Ultimately where the Church lives with ‘good disagreement’ (and I would strongly argue that the Church has for centuries lived with good disagreement on a large range of issues), it is able to do so because it offers a range of practices and styles that facilitate differences in interpretation.

Good disagreement in the Church of England is seldom about ideas, instead it is concerned with praxis. The terms given for the range of practices about which we disagree, mostly well, include rites, liturgies and even sacraments.

Rites, liturgies and sacraments are the epistemology of the Church, they are ‘doctrine in action.’  It is through rites, liturgies and sacraments that divergent theological perspectives are ‘honoured and respected as bearing witness to different aspects of the truth which is in Christ alone.’

Resolving the question of  ‘how will very view be honoured’ (and to be clear ‘we’ don’t mean every view – we are only talking about monogamous, faithful same-sex relationships) is therefore straightforward. It can only be resolved liturgically.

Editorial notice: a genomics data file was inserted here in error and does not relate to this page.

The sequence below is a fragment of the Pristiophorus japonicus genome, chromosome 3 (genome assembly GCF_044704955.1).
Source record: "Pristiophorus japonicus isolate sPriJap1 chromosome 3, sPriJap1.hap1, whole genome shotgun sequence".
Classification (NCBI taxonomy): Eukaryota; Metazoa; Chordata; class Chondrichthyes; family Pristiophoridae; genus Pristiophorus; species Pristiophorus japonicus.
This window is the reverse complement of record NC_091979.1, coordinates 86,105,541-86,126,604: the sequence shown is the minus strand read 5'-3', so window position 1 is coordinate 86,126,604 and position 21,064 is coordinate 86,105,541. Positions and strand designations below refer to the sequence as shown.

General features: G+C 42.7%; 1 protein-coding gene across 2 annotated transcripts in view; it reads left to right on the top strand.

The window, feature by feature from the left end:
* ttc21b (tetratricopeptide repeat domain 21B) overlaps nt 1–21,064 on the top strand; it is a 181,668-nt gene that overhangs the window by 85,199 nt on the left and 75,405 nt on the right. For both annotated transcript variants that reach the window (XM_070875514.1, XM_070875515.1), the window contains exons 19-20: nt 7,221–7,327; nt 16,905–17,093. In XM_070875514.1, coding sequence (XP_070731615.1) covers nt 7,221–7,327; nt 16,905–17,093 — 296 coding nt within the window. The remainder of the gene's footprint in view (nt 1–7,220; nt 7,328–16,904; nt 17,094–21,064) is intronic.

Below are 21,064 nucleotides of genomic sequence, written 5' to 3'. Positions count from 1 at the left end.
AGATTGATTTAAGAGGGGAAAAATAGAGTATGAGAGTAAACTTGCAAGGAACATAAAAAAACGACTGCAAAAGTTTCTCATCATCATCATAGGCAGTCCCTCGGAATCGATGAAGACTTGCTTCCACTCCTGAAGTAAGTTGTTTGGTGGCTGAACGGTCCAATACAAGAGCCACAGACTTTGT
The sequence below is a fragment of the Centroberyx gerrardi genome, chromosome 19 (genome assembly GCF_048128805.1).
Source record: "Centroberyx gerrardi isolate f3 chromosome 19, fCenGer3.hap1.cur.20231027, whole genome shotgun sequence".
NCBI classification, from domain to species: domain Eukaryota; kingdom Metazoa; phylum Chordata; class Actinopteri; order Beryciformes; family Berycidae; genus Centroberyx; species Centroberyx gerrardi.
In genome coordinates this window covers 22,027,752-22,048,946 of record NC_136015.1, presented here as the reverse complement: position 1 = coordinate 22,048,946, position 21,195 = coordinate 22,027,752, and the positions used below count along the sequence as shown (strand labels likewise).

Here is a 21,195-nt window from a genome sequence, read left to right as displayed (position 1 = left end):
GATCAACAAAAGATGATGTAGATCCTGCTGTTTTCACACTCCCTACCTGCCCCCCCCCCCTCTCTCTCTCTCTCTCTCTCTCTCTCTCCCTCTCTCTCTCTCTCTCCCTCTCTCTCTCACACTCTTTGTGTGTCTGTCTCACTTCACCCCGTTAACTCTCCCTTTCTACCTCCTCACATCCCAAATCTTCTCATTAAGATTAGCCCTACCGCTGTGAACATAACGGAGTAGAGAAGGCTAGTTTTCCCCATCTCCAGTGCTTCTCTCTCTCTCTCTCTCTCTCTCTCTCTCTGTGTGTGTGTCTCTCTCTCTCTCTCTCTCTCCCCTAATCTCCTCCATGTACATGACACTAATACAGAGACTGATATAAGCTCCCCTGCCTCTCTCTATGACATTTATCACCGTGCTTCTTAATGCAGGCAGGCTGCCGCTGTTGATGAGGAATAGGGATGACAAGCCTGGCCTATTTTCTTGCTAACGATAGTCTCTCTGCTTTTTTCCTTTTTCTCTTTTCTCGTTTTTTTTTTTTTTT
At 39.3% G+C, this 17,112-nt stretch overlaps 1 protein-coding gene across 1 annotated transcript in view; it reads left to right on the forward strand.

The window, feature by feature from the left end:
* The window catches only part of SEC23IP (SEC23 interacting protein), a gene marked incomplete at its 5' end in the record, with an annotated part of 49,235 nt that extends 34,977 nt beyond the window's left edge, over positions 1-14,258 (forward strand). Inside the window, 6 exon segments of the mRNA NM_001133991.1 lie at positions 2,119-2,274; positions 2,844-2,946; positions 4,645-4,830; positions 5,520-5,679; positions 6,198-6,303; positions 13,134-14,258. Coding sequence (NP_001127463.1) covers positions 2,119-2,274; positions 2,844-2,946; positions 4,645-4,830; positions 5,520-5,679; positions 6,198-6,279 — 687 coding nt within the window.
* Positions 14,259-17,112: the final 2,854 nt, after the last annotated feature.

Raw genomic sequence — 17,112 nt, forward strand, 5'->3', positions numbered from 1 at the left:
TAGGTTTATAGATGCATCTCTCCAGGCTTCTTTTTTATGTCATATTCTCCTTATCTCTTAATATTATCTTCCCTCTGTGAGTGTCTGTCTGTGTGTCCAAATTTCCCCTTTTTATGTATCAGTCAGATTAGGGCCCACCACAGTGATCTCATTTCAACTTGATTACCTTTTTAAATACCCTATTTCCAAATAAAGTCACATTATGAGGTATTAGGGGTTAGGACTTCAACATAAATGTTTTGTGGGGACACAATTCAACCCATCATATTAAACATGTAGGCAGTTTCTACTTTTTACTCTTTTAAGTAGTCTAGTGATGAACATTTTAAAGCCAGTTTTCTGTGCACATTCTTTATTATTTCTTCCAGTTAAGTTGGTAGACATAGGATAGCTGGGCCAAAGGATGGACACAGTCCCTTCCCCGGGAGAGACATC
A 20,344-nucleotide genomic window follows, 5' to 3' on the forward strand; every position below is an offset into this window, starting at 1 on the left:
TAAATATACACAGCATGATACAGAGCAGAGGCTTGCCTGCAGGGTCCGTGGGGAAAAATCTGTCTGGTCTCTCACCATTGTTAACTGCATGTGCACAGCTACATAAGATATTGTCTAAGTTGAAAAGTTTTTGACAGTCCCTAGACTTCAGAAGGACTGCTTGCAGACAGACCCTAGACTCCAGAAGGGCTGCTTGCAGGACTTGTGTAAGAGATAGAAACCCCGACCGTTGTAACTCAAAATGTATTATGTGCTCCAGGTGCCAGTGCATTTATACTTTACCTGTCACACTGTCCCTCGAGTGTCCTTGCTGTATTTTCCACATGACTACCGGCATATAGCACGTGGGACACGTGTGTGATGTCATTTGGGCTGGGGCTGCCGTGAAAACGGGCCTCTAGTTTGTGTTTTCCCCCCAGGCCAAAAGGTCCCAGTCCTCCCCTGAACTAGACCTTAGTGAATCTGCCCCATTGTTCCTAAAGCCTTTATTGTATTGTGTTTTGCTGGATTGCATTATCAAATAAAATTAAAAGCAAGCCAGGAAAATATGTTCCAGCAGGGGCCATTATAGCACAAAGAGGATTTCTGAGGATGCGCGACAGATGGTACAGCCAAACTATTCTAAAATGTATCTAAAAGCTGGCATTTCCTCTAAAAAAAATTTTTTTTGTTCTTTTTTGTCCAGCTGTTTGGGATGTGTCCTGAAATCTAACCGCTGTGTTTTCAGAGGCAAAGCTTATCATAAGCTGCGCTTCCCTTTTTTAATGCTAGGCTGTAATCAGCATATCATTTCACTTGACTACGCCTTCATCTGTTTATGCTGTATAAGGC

Until liturgies are in place the view of the ‘inclusives,’ or ‘progressives’ can be listened to, listened to with respect and grace, but it cannot be honoured.

Liturgies, rites and, sacraments  are the proof statements of what range of  perceived ‘truths’ the Church is prepared to accommodate and, honour. The Church has  no other formal epistemology.

So ‘who’ decides? Well clearly synod will make some non binding and provisional decisions over the next five years. But ‘who’ decides should be a question that is delegated to the lowest effective level. The local congregation and minister in other words; subsidiarity.

I hope every view can be honoured. But honouring every view  is not something that can ever be resolved in the synodical equivalent of smoke-filled rooms, or even in a bishop’s staff-meeting. Good disagreement is ultimately not about views and arguments, it is about different interpretations of what is taking place in a liturgical context.

Good disagreement therefore necessitates the widening of the range of liturgies without insisting that these liturgies are used by any individual minister.

In the absence of rites and liturgies all talk about ‘honouring’ and ‘disagreeing well,’ is both meaningless and  ‘fundamentally flawed.’ 


6 thoughts on “A response to ‘The Andrews:’ Atherstone and Goddard.